Understanding Israel’s Foreign Policy
The realist school of thought contends that a definitive objective of a state is its security and survival. Israel is a small state with little populace and geology have been in a contention with neighboring states. The rationales behind the nuclear Israel’s were driven by its military mind set and perceived security threats. Israel’s Foreign Policy follows the principles of John J. Meirsheimer who argues that, a state security depends upon its capability of the accumulation of more and more power.
Middle East faced the new social and political difficulties in the period of the 1880s, which made the main endeavor to reproduce a home for the Jews. The Tsar Alexander II executed in 1881 was ascribed to Jews and non-Jews brought equity of the thoughts of Leon Pinsker all the more enticing. Jews started moving to Palestine, the United States and different parts of the world. Toward the end of the 1880s the Jewish populace in Palestine was 30 000 to 40 000 around 5% of the aggregate populace.
The 20th century marked the advent of mass killings, uprisings and new developments in the history of International Relations. The Great Britain was considered as one of the dominant powers of the 19th and 20th Century. In the First World War British convinced different nations, tribes and colonies to fight for them in return they offered Land, Territory and Jewels.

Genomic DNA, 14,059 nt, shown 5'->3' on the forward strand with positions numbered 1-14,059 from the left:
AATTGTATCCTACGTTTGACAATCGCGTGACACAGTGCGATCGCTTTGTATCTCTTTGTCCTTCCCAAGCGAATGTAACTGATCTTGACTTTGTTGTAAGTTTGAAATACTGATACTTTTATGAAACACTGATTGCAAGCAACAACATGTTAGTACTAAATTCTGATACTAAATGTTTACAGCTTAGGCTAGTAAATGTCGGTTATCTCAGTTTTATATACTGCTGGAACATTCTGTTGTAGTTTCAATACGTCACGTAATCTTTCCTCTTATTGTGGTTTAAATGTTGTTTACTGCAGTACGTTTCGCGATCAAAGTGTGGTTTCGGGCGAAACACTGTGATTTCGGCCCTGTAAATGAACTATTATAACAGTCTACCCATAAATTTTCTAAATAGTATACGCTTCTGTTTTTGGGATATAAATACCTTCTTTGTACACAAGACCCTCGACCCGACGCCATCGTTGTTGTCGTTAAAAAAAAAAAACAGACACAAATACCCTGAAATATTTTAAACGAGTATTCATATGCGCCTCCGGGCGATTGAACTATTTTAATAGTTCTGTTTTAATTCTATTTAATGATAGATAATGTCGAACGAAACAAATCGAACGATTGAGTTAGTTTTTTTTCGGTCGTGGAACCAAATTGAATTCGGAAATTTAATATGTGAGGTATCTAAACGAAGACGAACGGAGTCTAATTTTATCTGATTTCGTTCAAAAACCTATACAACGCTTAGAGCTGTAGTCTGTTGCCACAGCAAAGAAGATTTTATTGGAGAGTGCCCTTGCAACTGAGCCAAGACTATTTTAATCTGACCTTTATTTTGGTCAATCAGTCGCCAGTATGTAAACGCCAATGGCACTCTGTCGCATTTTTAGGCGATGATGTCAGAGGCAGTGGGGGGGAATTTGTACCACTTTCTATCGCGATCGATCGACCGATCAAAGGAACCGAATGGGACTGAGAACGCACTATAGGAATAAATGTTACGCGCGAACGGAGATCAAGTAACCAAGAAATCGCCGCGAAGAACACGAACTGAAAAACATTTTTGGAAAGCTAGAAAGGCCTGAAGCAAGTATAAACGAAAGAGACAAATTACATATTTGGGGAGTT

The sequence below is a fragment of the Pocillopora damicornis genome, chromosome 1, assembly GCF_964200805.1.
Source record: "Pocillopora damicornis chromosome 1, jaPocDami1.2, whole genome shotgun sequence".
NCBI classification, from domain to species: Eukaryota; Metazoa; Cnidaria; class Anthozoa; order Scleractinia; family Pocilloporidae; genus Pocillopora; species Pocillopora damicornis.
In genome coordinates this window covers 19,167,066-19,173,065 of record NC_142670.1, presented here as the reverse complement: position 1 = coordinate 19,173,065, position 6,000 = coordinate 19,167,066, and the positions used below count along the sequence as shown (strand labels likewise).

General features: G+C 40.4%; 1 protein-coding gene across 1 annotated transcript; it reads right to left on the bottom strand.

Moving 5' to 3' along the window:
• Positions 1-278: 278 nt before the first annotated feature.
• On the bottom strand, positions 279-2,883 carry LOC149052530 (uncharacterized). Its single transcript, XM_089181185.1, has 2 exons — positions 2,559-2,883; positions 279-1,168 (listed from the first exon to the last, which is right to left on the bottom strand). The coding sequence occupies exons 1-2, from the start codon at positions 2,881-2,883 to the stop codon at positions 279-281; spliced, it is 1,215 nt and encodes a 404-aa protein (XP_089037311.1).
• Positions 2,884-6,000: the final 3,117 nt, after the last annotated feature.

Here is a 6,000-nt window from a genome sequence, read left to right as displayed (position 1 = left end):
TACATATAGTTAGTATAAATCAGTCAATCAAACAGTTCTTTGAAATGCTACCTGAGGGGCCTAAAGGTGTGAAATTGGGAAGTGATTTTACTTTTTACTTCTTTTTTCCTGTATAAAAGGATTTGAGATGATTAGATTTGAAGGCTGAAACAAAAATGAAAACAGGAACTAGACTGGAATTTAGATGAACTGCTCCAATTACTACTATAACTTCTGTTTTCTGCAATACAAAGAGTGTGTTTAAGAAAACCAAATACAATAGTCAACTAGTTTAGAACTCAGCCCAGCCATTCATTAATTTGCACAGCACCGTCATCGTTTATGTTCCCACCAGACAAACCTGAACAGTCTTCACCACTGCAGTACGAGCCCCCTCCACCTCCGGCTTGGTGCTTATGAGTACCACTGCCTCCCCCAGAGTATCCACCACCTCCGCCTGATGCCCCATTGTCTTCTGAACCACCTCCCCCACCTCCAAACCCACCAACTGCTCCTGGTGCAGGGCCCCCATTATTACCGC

In Middle East, there were three dominant ethnicities, one was Arabs (Suppressed class under Ottoman Rule), second was (Turks the ruling class) and the third was the Jews (Suppressed class) inclination in the political affairs of Middle East Region. British followed the cunning policy which led to the agreements as The Sykes-Picot Agreement, the Balfour Declaration and Hussein Mach Mohan pact to win the patronage of both Jews and Arabs.
Turks abuse of Arabs and Hitler-Russian mistreatment of the Jews gave the ascent of Arab and Jewish patriotism otherwise called Zionism. At the point when the British left, the patriotism’s of stun started and prompted the 1948 war, 1956 war, the 1967 war and the Yom Kippur War. The historical evidences of torture, the current experience of fighting wars with Arabs, the lure of expansion all factors has driven the state of Israel to acquire nuclear weapons. The pursuit of nuclear weapons and expansionist policies clearly indicates the Israel’s desire to achieve expansionist policies and ensuring relative gains for its perceived security.